Speaking theologically, Trinity becomes the core doctrine because it is the starting point for all God is and does in the world. All that God works in Christ is the telos of the overflowing love of the Trinity that led to Creation. Therefore, all we know of God in Christ is the result of God’s Trinitarian Nature.

How is this so? God exists in community and love. It is a pulsing, all-consuming dance from eternity past. It is out of the overflow of this love that God creates, with the intention of bringing all things in communion with himself. Through sin, death, time, and history, the Trinity works in and for the world to bring it and its creatures into oneness itself.

Therefore, every aspect of Christian belief and life anchors itself back into the Trinity as its starting place. Because of the Trinity, God is active in the world through the Church, Scriptures, Sacraments, and Spirit. Because of the Trinity, we can have confidence that what God began in us and the world will come to completion as the end for which God made all things is tied to the very nature and character of a loving and communing God. Because of the Trinity, we can hold fast to a community of believers—even through pain and trial—because it is imbued with the life of a God who himself exists in Community.

The Trinity roots us in a God who is both Sovereign and Providential over all things, while also being with us in our humanity and our very hearts.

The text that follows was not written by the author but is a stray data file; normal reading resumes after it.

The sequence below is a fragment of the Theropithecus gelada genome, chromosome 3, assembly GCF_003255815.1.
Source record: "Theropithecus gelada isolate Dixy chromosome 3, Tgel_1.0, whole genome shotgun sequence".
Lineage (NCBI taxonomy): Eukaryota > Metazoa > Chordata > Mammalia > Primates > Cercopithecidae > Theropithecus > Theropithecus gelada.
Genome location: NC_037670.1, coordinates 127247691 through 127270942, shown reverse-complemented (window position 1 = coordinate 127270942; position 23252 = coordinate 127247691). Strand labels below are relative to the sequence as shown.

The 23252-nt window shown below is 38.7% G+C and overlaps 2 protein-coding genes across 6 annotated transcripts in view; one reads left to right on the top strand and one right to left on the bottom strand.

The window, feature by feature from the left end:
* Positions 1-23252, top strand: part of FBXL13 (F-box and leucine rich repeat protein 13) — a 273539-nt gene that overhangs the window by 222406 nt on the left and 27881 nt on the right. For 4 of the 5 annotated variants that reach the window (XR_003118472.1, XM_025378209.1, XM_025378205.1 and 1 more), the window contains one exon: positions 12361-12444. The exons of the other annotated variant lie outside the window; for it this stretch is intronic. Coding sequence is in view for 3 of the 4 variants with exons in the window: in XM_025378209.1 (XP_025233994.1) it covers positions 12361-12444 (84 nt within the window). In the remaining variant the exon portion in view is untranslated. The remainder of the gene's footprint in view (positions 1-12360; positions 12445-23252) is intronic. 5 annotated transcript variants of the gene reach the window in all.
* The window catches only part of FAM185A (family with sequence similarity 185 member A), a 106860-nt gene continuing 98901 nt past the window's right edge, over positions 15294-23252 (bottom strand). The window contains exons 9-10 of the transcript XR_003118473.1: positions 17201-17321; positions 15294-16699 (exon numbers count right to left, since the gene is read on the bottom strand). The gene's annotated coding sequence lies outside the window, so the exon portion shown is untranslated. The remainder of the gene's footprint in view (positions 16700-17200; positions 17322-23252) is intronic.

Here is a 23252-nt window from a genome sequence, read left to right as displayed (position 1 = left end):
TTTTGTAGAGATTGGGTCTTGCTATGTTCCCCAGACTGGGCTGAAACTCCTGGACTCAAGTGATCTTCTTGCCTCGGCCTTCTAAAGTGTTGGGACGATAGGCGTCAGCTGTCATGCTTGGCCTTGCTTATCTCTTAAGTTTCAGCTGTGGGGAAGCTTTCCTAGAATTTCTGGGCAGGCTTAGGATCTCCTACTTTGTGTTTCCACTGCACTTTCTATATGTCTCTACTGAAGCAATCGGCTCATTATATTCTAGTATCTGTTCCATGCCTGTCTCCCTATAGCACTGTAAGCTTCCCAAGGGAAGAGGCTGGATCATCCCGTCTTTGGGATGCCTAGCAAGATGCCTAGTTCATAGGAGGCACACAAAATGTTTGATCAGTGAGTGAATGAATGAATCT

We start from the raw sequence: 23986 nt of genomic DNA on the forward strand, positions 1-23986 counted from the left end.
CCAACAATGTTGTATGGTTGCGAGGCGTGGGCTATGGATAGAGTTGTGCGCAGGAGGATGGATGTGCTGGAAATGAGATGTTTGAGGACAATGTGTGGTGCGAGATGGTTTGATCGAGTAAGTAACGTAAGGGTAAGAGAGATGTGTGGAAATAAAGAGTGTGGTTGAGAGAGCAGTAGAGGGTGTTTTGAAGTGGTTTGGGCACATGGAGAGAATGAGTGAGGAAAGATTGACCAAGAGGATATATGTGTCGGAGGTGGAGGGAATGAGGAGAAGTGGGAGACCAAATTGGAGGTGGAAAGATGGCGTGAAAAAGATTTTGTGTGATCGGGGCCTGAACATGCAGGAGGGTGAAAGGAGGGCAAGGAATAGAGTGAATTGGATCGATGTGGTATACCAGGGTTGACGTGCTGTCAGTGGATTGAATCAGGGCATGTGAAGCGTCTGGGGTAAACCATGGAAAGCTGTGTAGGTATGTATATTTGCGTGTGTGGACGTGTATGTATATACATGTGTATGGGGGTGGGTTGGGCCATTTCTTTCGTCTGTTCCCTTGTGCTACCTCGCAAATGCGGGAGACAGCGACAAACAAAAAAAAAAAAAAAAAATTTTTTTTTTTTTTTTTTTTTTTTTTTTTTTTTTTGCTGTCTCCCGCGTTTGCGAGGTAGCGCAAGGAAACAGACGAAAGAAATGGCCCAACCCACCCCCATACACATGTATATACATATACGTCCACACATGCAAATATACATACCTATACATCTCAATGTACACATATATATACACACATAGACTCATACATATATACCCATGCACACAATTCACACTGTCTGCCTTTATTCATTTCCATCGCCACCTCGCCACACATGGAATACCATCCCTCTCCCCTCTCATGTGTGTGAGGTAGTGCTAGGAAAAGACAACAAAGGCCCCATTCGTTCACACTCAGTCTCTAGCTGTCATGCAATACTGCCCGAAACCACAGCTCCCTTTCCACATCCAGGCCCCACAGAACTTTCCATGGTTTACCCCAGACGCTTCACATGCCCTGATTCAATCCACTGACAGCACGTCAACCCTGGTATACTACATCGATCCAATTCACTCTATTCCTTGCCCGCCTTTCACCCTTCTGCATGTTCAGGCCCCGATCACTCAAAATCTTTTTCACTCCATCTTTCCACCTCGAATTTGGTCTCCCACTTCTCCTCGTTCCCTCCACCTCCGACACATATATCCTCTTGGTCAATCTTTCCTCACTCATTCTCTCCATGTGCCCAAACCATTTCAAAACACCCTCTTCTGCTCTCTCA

Understanding the Trinity

Too often, we can talk about this in such a way that it seems like there are four entities at play: each Person of the Trinity and then some fourth essence that represents the unified Godhead. To me, this is a bigger version of the historical heresy called Modalism that thinks God is one but just appears in three different “modes”. Orthodox Christians disagree with this, and yet sometimes they talked about the Trinity as if God jumps between two “modes” of either being Trinitarian or Unitarian.

We need to remember that God has revealed himself as Trinity. We must always think of him as the one God who is Father, Son, and Holy Spirit.

Many different analogies have been used to describe the Trinity, and each has its strength and weaknesses. Personally, I really like a sociological analogy I recently heard: we can experience the common, singular human “essence” in a room full of many different humans, while each individual being is still their own person. There is no substance called “humanity” that exists apart from humans. “Humanity” is simply a term to describe the one-ness that exists amongst different human persons.

There is no Humanity apart from Humans, just as there is no God apart from the Trinitarian Persons.

This has been the case from Eternity past. We talk of the Father “begetting” the Son and the Spirit “proceeding” from the Father and Son, but this dance has been eternal. There was no “start” to this begetting and proceeding, and I even wonder if there may not be some interdependence that the Father has on the other two Persons.